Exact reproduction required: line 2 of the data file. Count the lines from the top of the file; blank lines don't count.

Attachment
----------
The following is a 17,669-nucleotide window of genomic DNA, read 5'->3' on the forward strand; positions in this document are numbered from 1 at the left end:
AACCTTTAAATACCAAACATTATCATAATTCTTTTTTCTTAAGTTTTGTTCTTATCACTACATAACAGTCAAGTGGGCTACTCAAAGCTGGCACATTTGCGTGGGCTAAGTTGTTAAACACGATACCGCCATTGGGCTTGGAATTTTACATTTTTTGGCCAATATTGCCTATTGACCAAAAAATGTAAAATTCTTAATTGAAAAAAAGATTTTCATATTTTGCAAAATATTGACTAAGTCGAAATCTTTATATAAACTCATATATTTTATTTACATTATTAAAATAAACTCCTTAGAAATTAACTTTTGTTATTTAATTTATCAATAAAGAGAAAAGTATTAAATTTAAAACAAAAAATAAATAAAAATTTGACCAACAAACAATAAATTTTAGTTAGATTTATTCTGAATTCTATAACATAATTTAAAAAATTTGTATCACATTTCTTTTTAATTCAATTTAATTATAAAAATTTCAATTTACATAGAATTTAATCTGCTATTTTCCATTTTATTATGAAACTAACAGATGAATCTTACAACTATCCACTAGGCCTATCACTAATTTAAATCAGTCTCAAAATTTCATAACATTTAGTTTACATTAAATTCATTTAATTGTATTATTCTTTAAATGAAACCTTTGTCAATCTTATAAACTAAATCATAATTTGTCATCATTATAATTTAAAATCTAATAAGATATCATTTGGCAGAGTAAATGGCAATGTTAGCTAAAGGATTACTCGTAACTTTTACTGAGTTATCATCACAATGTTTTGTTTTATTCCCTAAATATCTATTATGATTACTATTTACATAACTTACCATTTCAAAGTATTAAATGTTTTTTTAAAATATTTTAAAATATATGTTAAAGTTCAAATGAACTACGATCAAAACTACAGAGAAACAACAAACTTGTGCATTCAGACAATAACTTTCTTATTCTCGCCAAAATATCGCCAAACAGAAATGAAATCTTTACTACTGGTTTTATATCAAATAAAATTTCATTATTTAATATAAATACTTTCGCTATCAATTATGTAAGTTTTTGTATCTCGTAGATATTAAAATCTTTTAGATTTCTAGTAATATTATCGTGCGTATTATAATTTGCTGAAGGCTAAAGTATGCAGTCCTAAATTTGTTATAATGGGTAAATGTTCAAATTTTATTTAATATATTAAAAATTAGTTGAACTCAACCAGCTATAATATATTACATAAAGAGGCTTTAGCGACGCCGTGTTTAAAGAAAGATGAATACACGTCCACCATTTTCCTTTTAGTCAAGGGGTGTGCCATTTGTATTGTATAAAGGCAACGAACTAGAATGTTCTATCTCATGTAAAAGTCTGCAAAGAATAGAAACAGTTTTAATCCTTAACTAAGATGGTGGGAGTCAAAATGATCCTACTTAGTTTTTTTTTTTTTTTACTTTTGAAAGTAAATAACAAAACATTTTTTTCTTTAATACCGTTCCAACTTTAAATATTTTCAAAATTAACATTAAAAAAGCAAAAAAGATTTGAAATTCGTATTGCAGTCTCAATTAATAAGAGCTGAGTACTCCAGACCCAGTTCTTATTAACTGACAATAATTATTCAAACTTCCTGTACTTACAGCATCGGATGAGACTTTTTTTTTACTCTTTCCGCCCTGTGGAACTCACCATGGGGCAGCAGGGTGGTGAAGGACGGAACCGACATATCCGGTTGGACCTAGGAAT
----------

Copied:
AACCTTTAAATACCAAACATTATCATAATTCTTTTTTCTTAAGTTTTGTTCTTATCACTACATAACAGTCAAGTGGGCTACTCAAAGCTGGCACATTTGCGTGGGCTAAGTTGTTAAACACGATACCGCCATTGGGCTTGGAATTTTACATTTTTTGGCCAATATTGCCTATTGACCAAAAAATGTAAAATTCTTAATTGAAAAAAAGATTTTCATATTTTGCAAAATATTGACTAAGTCGAAATCTTTATATAAACTCATATATTTTATTTACATTATTAAAATAAACTCCTTAGAAATTAACTTTTGTTATTTAATTTATCAATAAAGAGAAAAGTATTAAATTTAAAACAAAAAATAAATAAAAATTTGACCAACAAACAATAAATTTTAGTTAGATTTATTCTGAATTCTATAACATAATTTAAAAAATTTGTATCACATTTCTTTTTAATTCAATTTAATTATAAAAATTTCAATTTACATAGAATTTAATCTGCTATTTTCCATTTTATTATGAAACTAACAGATGAATCTTACAACTATCCACTAGGCCTATCACTAATTTAAATCAGTCTCAAAATTTCATAACATTTAGTTTACATTAAATTCATTTAATTGTATTATTCTTTAAATGAAACCTTTGTCAATCTTATAAACTAAATCATAATTTGTCATCATTATAATTTAAAATCTAATAAGATATCATTTGGCAGAGTAAATGGCAATGTTAGCTAAAGGATTACTCGTAACTTTTACTGAGTTATCATCACAATGTTTTGTTTTATTCCCTAAATATCTATTATGATTACTATTTACATAACTTACCATTTCAAAGTATTAAATGTTTTTTTAAAATATTTTAAAATATATGTTAAAGTTCAAATGAACTACGATCAAAACTACAGAGAAACAACAAACTTGTGCATTCAGACAATAACTTTCTTATTCTCGCCAAAATATCGCCAAACAGAAATGAAATCTTTACTACTGGTTTTATATCAAATAAAATTTCATTATTTAATATAAATACTTTCGCTATCAATTATGTAAGTTTTTGTATCTCGTAGATATTAAAATCTTTTAGATTTCTAGTAATATTATCGTGCGTATTATAATTTGCTGAAGGCTAAAGTATGCAGTCCTAAATTTGTTATAATGGGTAAATGTTCAAATTTTATTTAATATATTAAAAATTAGTTGAACTCAACCAGCTATAATATATTACATAAAGAGGCTTTAGCGACGCCGTGTTTAAAGAAAGATGAATACACGTCCACCATTTTCCTTTTAGTCAAGGGGTGTGCCATTTGTATTGTATAAAGGCAACGAACTAGAATGTTCTATCTCATGTAAAAGTCTGCAAAGAATAGAAACAGTTTTAATCCTTAACTAAGATGGTGGGAGTCAAAATGATCCTACTTAGTTTTTTTTTTTTTTTACTTTTGAAAGTAAATAACAAAACATTTTTTTCTTTAATACCGTTCCAACTTTAAATATTTTCAAAATTAACATTAAAAAAGCAAAAAAGATTTGAAATTCGTATTGCAGTCTCAATTAATAAGAGCTGAGTACTCCAGACCCAGTTCTTATTAACTGACAATAATTATTCAAACTTCCTGTACTTACAGCATCGGATGAGACTTTTTTTTTACTCTTTCCGCCCTGTGGAACTCACCATGGGGCAGCAGGGTGGTGAAGGACGGAACCGACATATCCGGTTGGACCTAGGAAT